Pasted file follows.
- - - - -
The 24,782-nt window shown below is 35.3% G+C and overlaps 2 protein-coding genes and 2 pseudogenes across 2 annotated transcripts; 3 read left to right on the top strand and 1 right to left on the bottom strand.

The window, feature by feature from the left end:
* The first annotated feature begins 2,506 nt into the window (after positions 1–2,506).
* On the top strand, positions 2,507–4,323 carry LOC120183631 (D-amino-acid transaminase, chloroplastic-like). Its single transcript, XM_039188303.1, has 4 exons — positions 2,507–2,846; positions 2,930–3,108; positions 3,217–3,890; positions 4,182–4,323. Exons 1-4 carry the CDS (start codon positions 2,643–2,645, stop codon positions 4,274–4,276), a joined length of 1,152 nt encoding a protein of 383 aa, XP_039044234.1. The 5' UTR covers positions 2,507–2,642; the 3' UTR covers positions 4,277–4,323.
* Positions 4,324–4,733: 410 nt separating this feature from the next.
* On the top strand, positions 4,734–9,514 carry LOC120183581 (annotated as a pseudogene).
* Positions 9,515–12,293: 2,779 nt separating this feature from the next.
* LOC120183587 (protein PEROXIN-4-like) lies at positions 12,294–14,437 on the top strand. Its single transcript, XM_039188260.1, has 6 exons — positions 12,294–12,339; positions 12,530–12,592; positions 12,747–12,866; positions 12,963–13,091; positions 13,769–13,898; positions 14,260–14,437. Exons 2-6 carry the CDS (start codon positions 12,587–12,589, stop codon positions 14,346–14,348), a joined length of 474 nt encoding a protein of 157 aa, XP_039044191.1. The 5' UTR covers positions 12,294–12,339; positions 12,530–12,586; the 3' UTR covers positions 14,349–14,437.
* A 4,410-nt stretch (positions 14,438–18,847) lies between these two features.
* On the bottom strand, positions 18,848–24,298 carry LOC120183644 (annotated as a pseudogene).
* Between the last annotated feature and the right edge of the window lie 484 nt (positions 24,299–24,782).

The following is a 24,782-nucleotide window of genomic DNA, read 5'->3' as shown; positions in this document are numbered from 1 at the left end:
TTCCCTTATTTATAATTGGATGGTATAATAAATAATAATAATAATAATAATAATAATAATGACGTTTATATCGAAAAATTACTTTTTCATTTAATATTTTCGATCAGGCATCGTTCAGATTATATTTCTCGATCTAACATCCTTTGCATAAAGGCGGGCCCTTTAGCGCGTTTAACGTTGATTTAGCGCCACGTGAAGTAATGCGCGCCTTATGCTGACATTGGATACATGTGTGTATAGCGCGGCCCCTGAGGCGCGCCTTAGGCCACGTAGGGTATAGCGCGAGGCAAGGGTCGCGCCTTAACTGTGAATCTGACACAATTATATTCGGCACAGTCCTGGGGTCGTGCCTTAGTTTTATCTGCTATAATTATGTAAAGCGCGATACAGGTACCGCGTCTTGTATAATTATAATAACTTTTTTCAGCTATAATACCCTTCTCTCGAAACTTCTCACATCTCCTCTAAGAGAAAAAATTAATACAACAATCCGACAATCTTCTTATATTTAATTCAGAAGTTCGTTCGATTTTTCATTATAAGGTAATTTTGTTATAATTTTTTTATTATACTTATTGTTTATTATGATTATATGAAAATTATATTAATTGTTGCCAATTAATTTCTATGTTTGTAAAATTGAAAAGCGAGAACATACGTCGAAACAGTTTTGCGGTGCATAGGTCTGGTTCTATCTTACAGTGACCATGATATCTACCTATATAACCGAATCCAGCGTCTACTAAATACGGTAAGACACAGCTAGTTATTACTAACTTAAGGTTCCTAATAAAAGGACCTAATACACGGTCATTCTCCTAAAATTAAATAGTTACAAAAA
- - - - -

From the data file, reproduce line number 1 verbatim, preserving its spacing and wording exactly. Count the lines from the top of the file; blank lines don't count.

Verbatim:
The 24,782-nt window shown below is 35.3% G+C and overlaps 2 protein-coding genes and 2 pseudogenes across 2 annotated transcripts; 3 read left to right on the top strand and 1 right to left on the bottom strand.